EP Review: Dead Horse – I

Against the nature of their name, Dead Horse are alive and kicking at every opportunity.

The trio – Kevin Lennon, Duncan Clark and Josh Kemp – come from London and describe their influences as coming from the likes of Jay Reatard, The Cramps and 80s Matchbox. They formed in 2019 when Lennon (bass/vocals) met up with Clark (drums) and Kemp (guitar) via a mutual interest in garage rock/punk, old and new. Their gigs are full of energy and their sounds are heard across London and beyond, inviting fans to induce themselves into the sweaty, raw atmosphere which they bring to any venue. My advice would be to follow their journey – they are highly promising.

Having already gained traction with their debut single ‘Flesh Mountain’, their new 5-track EP Dead Horse I is set to bring an explosion of fans of the garage/punk genre, myself included. The EP spans five songs over just shy of fourteen minutes, making for a short, sweet and tenacious record tackling everything from “indulgence, relationships, death, sex and lust” as quoted by the members of Dead Horse themselves.

To open the EP, we’re greeted with ‘Night’, a quick exercise of the band’s personality. The smooth bass is punctured by pointed guitar chords looking to scratch their marks all over this record, leaving unforgettable scars that characterise Dead Horse as permanent members of the music world. The vocals from Lennon are just as explosive, demanding attention against the thudding beat of the drums. It ignites a clear energy in the band that becomes toxic and addictive, passing on their spirit of their desire to make music to the fans wanting to hear something fresh in the punk world. The song explores a wild disorientation, with a man ‘lost in the night’ as the lyrics go, ‘howling’ like Lennon, who creates an effortless parallel between the imagery of the song and the music interacting with it. The energy is brilliantly captured in the music video for ‘Night’, which you can watch here:

Swiftly following is the charismatic ‘Secrets’, where a faster pace from Clark guides the guitar and bass into something of a classic garage punk rhythm. Kemp brings gravity and grit to the song, being both an underlying instrument for song structure and a sole focus all in himself. While the drums and bass keep the tone low, the guitar spritely jumps between them and provides character to the song with skilful agility. As well, the vocals explore everything there is in a secret kept between two thought to be trusting parties, with one let down by the other’s hidden truth. It holds much more of an organised structure as a song, with Lennon exercising his rough, hard-hitting vocals that complement the instruments and theme of the song beautifully.

‘Headstone’ follows a sense of inevitability, unable to stop the title noun being a finality for Dead Horse and warning others of its similar fate to them. It expresses death in its purest form and what humans become to it – ‘a name carved in stone and nothing else.’ Though macabre, by no means should it be censored. Lennon, Clark and Kemp want the veil to be lifted on the usually tabooed topic, bringing with it a pace akin to the racing train heading towards them and us. Truly, you find yourself tied to the tracks.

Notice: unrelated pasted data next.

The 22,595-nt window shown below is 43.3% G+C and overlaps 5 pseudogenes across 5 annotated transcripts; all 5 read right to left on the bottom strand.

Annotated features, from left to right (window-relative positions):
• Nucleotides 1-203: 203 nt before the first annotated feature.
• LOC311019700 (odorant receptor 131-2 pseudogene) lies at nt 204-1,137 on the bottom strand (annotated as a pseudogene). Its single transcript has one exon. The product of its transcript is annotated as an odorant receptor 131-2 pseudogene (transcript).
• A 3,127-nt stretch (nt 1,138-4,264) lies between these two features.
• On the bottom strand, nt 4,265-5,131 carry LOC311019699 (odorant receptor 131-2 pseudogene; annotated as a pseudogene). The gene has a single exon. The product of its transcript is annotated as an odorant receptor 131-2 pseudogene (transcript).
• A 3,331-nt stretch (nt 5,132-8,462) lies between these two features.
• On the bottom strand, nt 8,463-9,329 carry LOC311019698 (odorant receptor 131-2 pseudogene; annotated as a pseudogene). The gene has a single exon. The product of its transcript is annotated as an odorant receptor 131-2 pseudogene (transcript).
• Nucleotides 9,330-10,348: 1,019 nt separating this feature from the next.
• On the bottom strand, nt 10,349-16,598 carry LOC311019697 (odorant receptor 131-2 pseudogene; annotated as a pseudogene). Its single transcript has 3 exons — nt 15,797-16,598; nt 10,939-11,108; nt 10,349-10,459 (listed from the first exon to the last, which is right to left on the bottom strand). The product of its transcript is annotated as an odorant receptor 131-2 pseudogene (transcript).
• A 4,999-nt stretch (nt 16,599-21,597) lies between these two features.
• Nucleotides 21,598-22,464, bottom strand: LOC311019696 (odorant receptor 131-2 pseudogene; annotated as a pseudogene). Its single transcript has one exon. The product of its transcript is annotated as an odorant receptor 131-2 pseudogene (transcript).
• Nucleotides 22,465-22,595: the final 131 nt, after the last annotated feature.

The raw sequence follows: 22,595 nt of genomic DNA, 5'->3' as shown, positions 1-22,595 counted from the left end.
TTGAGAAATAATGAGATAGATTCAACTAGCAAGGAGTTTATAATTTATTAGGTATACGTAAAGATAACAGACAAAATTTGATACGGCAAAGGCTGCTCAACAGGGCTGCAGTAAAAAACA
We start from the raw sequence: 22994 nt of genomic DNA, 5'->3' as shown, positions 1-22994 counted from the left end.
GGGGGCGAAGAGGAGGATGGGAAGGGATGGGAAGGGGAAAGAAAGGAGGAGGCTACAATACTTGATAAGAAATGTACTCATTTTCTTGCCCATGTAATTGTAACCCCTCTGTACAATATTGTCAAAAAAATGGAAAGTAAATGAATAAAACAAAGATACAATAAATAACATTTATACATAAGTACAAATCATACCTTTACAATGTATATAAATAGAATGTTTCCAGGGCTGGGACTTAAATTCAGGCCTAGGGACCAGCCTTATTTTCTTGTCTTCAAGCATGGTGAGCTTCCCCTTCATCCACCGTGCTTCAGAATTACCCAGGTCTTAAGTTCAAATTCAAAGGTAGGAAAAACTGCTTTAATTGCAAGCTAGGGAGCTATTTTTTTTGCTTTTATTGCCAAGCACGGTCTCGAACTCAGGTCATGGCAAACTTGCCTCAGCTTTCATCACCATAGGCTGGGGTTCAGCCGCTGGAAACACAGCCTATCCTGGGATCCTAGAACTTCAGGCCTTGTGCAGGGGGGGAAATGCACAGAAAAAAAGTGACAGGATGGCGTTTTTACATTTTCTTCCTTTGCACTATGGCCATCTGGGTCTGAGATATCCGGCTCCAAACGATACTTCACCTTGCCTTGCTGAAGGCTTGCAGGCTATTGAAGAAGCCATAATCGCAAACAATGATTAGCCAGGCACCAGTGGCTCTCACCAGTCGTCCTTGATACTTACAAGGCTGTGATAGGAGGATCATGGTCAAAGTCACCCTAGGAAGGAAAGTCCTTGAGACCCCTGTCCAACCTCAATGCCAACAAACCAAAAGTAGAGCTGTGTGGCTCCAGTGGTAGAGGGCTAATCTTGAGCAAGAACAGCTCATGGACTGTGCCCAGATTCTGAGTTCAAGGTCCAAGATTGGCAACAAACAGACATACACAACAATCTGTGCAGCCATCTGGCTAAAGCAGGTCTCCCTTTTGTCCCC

In roll Lennon and Kemp with a smooth bass line and guitar overlap for ‘Feral Woman’, joined quickly by Clark for a relaxed entrance into the song. Kemp’s plucking at each stage before the chorus proves to be a beckoning finger of such woman, enticing both the band and fans in to enjoy the company of this interesting character with an underlying bite. It is a catchy tune you’ll be whistling to with a painted picture in your mind of the ‘Feral Woman’, brought to life by the sexual descriptions used by Dead Horse and her own vivid awareness of such qualities about herself, leading to her dominating the mind of those who encounter her. Dead Horse have a knack for making their music and themes coincide with stories and characters invented by their rich, punkish imaginations, which brings this EP a whole host of personalities for listeners to interact with and brings about a positive, intelligent image over the band’s lyrical talents, usually overshadowed in modern day music but expressed wonderfully in Dead Horse I.

The final and longest song of the EP is ‘Creeper’, exploring the sensations of passionate sex. It begins with an almost mystical introduction, as though bringing one down from high and stabilising them with the rhythmic thudding of the kit from Clark. Lennon growls down the microphone, bringing in the occasional hysteria and breaking up single lines to widen his jaw and throw each word down the throat of listeners. He embodies the lyric of ‘driving [him] crazy,’ mentioning every shiver and moment of lost control felt by the receiver of the sensations with a crazed underlay in his vocals. The way sex in all its messy, fervent glory is represented in this song is clever because each member of the band appears to feel the energy of the lyrics and lets it fuel the way they play and sing, crafting a clear interpretation of the topic to show to listeners in a genuinely enjoyable song.

Alive and kicking, unafraid to explore otherwise uncomfortable topics in catchy and gritty tunes and bringing their originality and talents to the table: to echo myself, Dead Horse are a promising trio deserving of a large fanbase.

 Dead Horse I is released on 10th July 2020 across all major digital platforms as well as a limited edition run of cassettes.

Review by Caitlin Colley

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